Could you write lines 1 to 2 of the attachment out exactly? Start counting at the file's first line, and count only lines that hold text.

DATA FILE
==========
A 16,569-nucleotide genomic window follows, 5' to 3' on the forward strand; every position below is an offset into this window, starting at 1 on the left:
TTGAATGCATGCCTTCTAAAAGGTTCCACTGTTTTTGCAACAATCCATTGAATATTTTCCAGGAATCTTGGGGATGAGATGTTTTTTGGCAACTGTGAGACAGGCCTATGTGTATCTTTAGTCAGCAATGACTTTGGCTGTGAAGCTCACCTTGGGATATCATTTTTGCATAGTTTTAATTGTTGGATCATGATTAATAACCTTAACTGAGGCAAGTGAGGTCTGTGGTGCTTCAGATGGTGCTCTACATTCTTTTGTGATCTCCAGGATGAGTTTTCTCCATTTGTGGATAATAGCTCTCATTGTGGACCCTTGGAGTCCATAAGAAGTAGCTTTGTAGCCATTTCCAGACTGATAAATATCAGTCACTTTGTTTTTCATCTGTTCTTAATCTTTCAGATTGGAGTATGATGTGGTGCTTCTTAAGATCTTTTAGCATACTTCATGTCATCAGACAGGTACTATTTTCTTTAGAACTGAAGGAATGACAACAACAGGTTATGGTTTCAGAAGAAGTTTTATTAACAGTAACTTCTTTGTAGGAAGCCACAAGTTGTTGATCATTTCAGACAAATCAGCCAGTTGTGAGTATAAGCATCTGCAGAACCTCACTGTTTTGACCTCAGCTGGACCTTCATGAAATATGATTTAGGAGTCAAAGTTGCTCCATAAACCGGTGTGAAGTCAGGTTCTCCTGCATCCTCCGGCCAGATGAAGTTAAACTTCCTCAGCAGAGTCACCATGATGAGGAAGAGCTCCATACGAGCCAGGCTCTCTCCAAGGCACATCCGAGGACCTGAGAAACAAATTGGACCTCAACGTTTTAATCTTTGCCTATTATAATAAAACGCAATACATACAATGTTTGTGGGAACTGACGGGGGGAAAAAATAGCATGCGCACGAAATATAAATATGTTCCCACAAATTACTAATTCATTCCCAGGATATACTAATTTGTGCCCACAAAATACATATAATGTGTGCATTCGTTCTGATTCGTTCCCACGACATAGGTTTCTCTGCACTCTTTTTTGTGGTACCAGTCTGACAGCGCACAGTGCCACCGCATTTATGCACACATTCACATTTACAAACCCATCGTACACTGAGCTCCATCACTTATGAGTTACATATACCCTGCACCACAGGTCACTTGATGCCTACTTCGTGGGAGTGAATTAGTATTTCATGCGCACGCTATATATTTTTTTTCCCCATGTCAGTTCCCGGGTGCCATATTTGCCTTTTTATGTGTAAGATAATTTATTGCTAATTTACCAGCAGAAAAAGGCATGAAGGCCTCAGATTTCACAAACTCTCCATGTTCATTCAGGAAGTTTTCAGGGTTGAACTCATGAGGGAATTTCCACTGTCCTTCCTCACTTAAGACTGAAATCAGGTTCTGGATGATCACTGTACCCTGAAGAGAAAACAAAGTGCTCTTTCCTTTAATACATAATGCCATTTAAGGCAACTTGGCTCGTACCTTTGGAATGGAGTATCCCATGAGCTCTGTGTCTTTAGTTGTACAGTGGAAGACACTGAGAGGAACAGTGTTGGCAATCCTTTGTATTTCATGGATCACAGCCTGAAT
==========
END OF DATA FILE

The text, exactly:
A 16,569-nucleotide genomic window follows, 5' to 3' on the forward strand; every position below is an offset into this window, starting at 1 on the left:
TTGAATGCATGCCTTCTAAAAGGTTCCACTGTTTTTGCAACAATCCATTGAATATTTTCCAGGAATCTTGGGGATGAGATGTTTTTTGGCAACTGTGAGACAGGCCTATGTGTATCTTTAGTCAGCAATGACTTTGGCTGTGAAGCTCACCTTGGGATATCATTTTTGCATAGTTTTAATTGTTGGATCATGATTAATAACCTTAACTGAGGCAAGTGAGGTCTGTGGTGCTTCAGATGGTGCTCTACATTCTTTTGTGATCTCCAGGATGAGTTTTCTCCATTTGTGGATAATAGCTCTCATTGTGGACCCTTGGAGTCCATAAGAAGTAGCTTTGTAGCCATTTCCAGACTGATAAATATCAGTCACTTTGTTTTTCATCTGTTCTTAATCTTTCAGATTGGAGTATGATGTGGTGCTTCTTAAGATCTTTTAGCATACTTCATGTCATCAGACAGGTACTATTTTCTTTAGAACTGAAGGAATGACAACAACAGGTTATGGTTTCAGAAGAAGTTTTATTAACAGTAACTTCTTTGTAGGAAGCCACAAGTTGTTGATCATTTCAGACAAATCAGCCAGTTGTGAGTATAAGCATCTGCAGAACCTCACTGTTTTGACCTCAGCTGGACCTTCATGAAATATGATTTAGGAGTCAAAGTTGCTCCATAAACCGGTGTGAAGTCAGGTTCTCCTGCATCCTCCGGCCAGATGAAGTTAAACTTCCTCAGCAGAGTCACCATGATGAGGAAGAGCTCCATACGAGCCAGGCTCTCTCCAAGGCACATCCGAGGACCTGAGAAACAAATTGGACCTCAACGTTTTAATCTTTGCCTATTATAATAAAACGCAATACATACAATGTTTGTGGGAACTGACGGGGGGAAAAAATAGCATGCGCACGAAATATAAATATGTTCCCACAAATTACTAATTCATTCCCAGGATATACTAATTTGTGCCCACAAAATACATATAATGTGTGCATTCGTTCTGATTCGTTCCCACGACATAGGTTTCTCTGCACTCTTTTTTGTGGTACCAGTCTGACAGCGCACAGTGCCACCGCATTTATGCACACATTCACATTTACAAACCCATCGTACACTGAGCTCCATCACTTATGAGTTACATATACCCTGCACCACAGGTCACTTGATGCCTACTTCGTGGGAGTGAATTAGTATTTCATGCGCACGCTATATATTTTTTTTCCCCATGTCAGTTCCCGGGTGCCATATTTGCCTTTTTATGTGTAAGATAATTTATTGCTAATTTACCAGCAGAAAAAGGCATGAAGGCCTCAGATTTCACAAACTCTCCATGTTCATTCAGGAAGTTTTCAGGGTTGAACTCATGAGGGAATTTCCACTGTCCTTCCTCACTTAAGACTGAAATCAGGTTCTGGATGATCACTGTACCCTGAAGAGAAAACAAAGTGCTCTTTCCTTTAATACATAATGCCATTTAAGGCAACTTGGCTCGTACCTTTGGAATGGAGTATCCCATGAGCTCTGTGTCTTTAGTTGTACAGTGGAAGACACTGAGAGGAACAGTGTTGGCAATCCTTTGTATTTCATGGATCACAGCCTGAAT